Snowden: Mass surveillance is a problem for the masses
Surveillance should be harder, not easier, and should only ever be deployed in the least intrusive manner necessary to achieve the objective.
That is the opinion of the man responsible for revealing the extent of mass surveillance in the world, former CIA employee and NSA contractor Edward Snowden.
Speaking by video link from exile in Russia to International Cyber Threat Task Force president Paul C Dwyer at the Cyber Threat Summit 2017, Snowden spoke about the extent of mass surveillance, the disregard for privacy by governments and the possibility of technical means to protect privacy, irrespective of borders.
Dwyer asked Snowden about making people aware of the “weaponisation” of the Internet as a mass surveillance medium, and how to make people aware of it.
“That is a difficult question to address,” said Snowden.
“The government is entitling itself to powers largely, that the public never granted—we never had a debate about them, we never voted on this, it happened in secret without our consent, because they knew it was better to ask forgiveness than for permission”
“When you look at this fundamentally, there are two things to look at: is law the right mechanism for redressing these grievances or enforcing our rights in an increasingly globalised world, and particularly with a global network.”
“Yes, we in the west have the Teresa May problem and the Donald Trump problem, even the Barrack Obama problem, where he was being predominantly seen as a progressive, very liberal president who would be respecting rights, campaigned on ending warrantless surveillance and he, in fact, extended it.”
“This is just recognising political realities,” he stated.
Snowden said there is an issue currently with leaders who seem to have a vested interest in portraying the terrorism issue as worse than ever before, and therefore justified in taking unprecedented actions, such as mass surveillance.
“Everyone in politics is more afraid of being smeared as soft on terror than they are of actual terrorists. If you look at the number of lives that are lost in Western Europe due to terrorism, which is a serious problem, it is far less today than it was in the 60s, 70s or 80s, when there were a lot of domestic conflicts.”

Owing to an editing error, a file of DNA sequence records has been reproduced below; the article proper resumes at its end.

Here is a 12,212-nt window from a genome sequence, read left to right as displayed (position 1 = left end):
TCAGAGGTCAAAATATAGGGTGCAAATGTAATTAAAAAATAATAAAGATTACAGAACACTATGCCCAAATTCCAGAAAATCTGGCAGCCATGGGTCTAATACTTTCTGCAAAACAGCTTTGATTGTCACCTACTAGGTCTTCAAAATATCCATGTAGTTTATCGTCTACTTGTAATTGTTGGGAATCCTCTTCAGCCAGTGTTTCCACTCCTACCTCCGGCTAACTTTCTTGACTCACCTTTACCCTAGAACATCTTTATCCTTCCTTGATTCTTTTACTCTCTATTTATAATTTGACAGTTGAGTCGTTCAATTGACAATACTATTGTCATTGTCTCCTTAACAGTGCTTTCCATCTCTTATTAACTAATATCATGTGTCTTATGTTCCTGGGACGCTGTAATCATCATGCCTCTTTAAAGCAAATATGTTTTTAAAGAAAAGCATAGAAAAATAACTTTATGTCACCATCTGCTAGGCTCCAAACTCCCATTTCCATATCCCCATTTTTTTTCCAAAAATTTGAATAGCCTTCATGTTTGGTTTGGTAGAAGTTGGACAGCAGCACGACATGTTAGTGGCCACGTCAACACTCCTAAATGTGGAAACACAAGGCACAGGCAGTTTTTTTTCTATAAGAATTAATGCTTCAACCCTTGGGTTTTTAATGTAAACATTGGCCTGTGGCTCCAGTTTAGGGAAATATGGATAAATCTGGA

“The question here is, does it feel like that, or do our political times seem to indicate to a lot of people, that terrorism is actually a greater problem now than what it was back then.”
“A lot of this is because of the media and how we talk, how every bad thing that happens in the world has made it to every living room by the end of the evening. The question is, if politics and law are become increasingly unreliable, even in what we would consider to be open society, free jurisdictions, how do we enforce the same human rights protections in places like Russia, and places like China, particularly when you see Russia is passing new and extremely aggressive, abusive surveillance laws that just last year Russians were calling the ‘Big Brother’ law—and if the Russians are calling something the ‘Big Brother’ law, you know it’s pretty bad—but these things are increasingly modelled after the laws of the United States and the United Kingdom.”
“China passed a new counter-terrorism law and they explicitly said we are just catching up with the United States—that’s a problem,” he warned.
Snowden suggested that there are other ways, beyond legislation and governments, to achieve a degree of privacy and protection.
“What if, we could use technical means to enforce technical protections of our communications, of our lives, of our private records, without regard to jurisdictions and borders? We commonly, publicly, whether we are talking about the universal declaration of human rights, whether we are talking about different constitutions of the member states of the EU, have common agreements about peoples’ right to be free from unreasonable search and seizures of their private effects, of their homes and their persons, violations of their dignity, and yet we have precious few mechanisms for actually enforcing these.”
“It is hard enough for us to do domestically,” Snowden observed, “much less internationally, where we lose those mechanisms, particularly in societies that are more closed and have state controlled media. The question is, can people think not about how to make surveillance easier, but to make it harder because that’s actually of benefit to society. In an increasingly safe though still dangerous world, when the primary threats, we were talking specifically in the context of digital rights and privacy, are increasingly state-sponsored.”